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For 30 years, FoxTrot cartoonist Bill Amend has been injecting his quirky brand of family humor into America's newspapers and bookshelves while earning a reputation as an authority at signing overly well-read, dog-eared paperbacks. With Mother Is Coming, the first FoxTrot collection in more than two years, fans young and less young will get 144 crisp and pristine color pages featuring the latest in Fox family chaos, with the usual forays into math, science, gaming, geekdom, and pop culture. Fox children Jason, Paige, and Peter, parents Andy and Roger, and pet iguana, Quincy, all make appearances as they battle such challenges as schoolwork, family dinners, social media, and how to climb theater stairs in a BB-8 costume.
The Noblest Vol. II is a collection of some of the work of a small group of people from different walks of life who came together in a writing workshop given at the Noble Maritime Collection. Together, we shared our writings, we listened to each other, and we grew into a family of friends. As you read their thoughts, their ideas, their stories, you will come to glimpse them as I have been privileged to do. Their poems, stories, and memoirs speak for themselves. They have opened their hearts and souls in their writings. Tread softly as you read our works and enter into our lives. We hope our writing speaks to you and that you find a friend or two in these pages and that the words conjure memories, stimulate imagination, take you to special places, and give you pause to think.
Paul and Elaine have two boys and a beautiful home, yet they find themselves thoroughly, inexplicably stuck. Obsessed with 'making things good again', they spin the quiet terrors of family life into a fantastical frenzy that careers well and truly out of control. As A.M. Homes's incendiary novel unfolds, the technicolour hues of the American good life become nearly hallucinogenic: from a strange and hilarious encounter on the floor of the pantry with a Stepford Wife neighbour, to a house-cleaning team in space suits, to a hostage situation at the school. Homes lays bare the foundations of marriage and family life and creates characters outrageously flawed, deeply human and entirely believable.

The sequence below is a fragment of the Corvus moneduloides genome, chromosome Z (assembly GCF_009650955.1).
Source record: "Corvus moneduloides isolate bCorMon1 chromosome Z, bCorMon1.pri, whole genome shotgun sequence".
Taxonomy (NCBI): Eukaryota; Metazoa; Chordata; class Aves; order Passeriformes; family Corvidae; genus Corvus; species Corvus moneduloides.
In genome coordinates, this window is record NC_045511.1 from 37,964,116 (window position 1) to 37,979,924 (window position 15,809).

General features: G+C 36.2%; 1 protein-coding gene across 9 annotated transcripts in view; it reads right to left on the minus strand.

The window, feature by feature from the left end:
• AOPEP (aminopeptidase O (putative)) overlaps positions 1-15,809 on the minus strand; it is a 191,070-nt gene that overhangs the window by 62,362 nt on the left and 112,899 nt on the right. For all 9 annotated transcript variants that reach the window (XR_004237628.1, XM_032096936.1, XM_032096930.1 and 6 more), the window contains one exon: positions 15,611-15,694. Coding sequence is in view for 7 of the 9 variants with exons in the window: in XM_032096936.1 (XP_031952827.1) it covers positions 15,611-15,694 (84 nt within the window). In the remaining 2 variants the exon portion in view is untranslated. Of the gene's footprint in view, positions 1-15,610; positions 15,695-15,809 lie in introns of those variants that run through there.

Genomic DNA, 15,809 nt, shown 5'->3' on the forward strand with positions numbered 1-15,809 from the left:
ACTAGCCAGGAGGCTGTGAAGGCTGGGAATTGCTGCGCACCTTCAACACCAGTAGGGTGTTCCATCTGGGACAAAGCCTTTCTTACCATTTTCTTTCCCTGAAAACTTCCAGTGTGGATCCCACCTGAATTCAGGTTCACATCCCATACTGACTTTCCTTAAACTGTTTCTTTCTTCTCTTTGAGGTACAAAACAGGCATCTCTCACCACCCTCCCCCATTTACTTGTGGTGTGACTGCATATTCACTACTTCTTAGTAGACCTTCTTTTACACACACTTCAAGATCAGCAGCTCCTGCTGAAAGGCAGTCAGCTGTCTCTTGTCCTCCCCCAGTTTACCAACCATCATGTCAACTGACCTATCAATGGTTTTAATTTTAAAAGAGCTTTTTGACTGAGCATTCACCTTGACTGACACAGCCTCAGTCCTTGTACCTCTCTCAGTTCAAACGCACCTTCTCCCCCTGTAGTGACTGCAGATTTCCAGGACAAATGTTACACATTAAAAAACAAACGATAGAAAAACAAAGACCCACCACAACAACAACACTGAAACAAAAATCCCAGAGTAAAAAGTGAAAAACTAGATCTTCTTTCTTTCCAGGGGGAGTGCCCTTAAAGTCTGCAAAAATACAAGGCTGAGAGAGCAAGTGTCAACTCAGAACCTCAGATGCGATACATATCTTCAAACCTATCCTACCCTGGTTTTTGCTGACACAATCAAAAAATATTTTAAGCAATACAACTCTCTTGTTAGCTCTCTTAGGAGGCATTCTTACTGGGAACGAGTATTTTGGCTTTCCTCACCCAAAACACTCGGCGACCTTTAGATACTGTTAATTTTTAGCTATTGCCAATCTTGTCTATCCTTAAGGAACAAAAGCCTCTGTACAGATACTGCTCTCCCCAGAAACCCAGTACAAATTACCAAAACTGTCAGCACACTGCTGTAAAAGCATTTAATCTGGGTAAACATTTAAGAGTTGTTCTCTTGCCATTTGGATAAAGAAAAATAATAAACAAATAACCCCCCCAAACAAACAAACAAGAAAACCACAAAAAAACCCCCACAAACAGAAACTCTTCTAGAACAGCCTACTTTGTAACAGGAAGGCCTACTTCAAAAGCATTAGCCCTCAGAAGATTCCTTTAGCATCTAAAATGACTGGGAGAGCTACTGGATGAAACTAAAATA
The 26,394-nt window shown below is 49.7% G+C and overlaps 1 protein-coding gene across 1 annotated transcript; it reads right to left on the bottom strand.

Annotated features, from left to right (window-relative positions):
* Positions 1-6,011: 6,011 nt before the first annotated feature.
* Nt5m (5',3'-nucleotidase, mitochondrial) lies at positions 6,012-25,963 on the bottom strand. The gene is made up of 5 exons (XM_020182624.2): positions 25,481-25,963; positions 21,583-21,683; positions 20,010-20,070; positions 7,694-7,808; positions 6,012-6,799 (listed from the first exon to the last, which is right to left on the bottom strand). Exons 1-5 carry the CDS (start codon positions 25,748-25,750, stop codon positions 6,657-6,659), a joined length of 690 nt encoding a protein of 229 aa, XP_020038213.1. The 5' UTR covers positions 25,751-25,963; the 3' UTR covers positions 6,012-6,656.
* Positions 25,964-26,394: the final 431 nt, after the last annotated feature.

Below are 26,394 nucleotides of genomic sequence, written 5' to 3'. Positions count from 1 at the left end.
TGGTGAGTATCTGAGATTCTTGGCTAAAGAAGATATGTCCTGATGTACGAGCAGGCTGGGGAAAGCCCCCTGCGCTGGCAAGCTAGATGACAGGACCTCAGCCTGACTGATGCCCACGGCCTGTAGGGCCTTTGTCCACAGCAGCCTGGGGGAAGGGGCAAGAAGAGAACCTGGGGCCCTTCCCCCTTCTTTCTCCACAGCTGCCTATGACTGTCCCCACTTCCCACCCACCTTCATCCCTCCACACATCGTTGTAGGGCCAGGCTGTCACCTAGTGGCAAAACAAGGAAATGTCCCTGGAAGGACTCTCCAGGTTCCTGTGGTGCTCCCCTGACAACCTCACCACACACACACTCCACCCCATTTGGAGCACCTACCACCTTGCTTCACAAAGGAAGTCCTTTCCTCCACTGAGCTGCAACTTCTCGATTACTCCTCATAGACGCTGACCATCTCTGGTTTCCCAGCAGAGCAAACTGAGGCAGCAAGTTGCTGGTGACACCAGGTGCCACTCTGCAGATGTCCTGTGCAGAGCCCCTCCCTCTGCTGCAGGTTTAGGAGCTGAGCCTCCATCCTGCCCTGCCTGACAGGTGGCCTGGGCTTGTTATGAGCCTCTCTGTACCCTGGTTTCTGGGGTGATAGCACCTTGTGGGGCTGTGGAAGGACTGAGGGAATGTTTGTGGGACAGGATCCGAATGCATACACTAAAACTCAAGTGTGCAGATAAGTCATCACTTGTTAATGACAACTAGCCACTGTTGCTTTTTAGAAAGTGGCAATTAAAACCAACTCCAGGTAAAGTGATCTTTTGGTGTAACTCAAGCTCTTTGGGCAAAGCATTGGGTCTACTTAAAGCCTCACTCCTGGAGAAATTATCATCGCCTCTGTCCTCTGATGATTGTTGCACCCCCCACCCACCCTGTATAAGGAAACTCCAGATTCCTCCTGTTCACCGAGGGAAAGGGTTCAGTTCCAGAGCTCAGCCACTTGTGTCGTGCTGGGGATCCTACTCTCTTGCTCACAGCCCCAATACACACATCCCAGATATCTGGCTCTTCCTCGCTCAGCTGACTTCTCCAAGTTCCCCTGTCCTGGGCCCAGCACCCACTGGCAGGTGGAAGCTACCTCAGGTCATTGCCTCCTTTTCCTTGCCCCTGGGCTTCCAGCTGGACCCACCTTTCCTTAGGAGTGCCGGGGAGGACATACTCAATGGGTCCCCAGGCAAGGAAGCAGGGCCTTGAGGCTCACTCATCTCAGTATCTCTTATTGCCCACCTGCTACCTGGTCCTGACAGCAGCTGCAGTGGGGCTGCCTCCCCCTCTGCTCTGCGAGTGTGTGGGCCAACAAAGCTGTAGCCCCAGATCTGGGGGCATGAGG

2012 Americo Paredes Book Award Winner for Non-Fiction presented by the Center for Mexican American Studies at South Texas College Selected as a 2012 Outstanding Title by AAUP University Press Books for Public and Secondary School Libraries This is Olivia’s story. Born in Los Angeles, she is taken to Mexico to live with her extended family until the age of three. Olivia then returns to L.A. to live with her mother, Carmen, the live-in maid to a wealthy family. Mother and daughter sleep in the maid’s room, just off the kitchen. Olivia is raised alongside the other children of the family. She goes to school with them, eats meals with them, and is taken shopping for clothes with them. She is like a member of the family. Except she is not. Based on over twenty years of research, noted scholar Mary Romero brings Olivia’s remarkable story to life. We watch as she grows up among the children of privilege, struggles through adolescence, declares her independence and eventually goes off to college and becomes a successful professional. Much of this extraordinary story is told in Olivia’s voice and we hear of both her triumphs and setbacks. We come to understand the painful realization of wanting to claim a Mexican heritage that is in many ways not her own and of her constant struggle to come to terms with the great contradictions in her life. In The Maid’s Daughter, Mary Romero explores this complex story about belonging, identity, and resistance, illustrating Olivia’s challenge to establish her sense of identity, and the patterns of inclusion and exclusion in her life. Romero points to the hidden costs of paid domestic labor that are transferred to the families of private household workers and nannies, and shows how everyday routines are important in maintaining and assuring that various forms of privilege are passed on from one generation to another. Through Olivia’s story, Romero shows how mythologies of meritocracy, the land of opportunity, and the American dream remain firmly in place while simultaneously erasing injustices and the struggles of the working poor. A happy ending for the maid's daughter: Hector Tobar's profile of Olivia for the LA Times

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